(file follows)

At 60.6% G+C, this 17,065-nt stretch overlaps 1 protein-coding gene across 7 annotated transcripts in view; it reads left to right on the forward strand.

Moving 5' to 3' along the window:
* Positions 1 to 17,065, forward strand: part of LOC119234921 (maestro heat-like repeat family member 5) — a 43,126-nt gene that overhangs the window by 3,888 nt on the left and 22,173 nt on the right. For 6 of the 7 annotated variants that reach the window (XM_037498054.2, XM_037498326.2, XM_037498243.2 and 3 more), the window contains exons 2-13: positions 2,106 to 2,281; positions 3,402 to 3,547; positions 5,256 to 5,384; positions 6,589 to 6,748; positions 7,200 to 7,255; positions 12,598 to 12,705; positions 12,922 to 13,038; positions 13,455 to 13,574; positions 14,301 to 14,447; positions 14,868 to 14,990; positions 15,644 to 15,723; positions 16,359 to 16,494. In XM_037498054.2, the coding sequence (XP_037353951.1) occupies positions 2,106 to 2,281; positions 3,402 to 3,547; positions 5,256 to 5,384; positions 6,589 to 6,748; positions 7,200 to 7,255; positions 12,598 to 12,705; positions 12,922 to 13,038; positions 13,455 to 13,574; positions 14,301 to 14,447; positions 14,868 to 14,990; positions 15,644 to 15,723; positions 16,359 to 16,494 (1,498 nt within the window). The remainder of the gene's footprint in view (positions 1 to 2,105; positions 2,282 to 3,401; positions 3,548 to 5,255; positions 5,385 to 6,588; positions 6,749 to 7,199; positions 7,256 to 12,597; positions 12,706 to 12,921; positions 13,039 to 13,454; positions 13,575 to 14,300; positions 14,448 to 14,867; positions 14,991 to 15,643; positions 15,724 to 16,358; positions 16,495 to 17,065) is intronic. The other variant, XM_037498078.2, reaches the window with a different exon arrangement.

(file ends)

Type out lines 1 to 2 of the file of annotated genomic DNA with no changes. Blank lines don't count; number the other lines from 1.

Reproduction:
At 60.6% G+C, this 17,065-nt stretch overlaps 1 protein-coding gene across 7 annotated transcripts in view; it reads left to right on the forward strand.

Moving 5' to 3' along the window: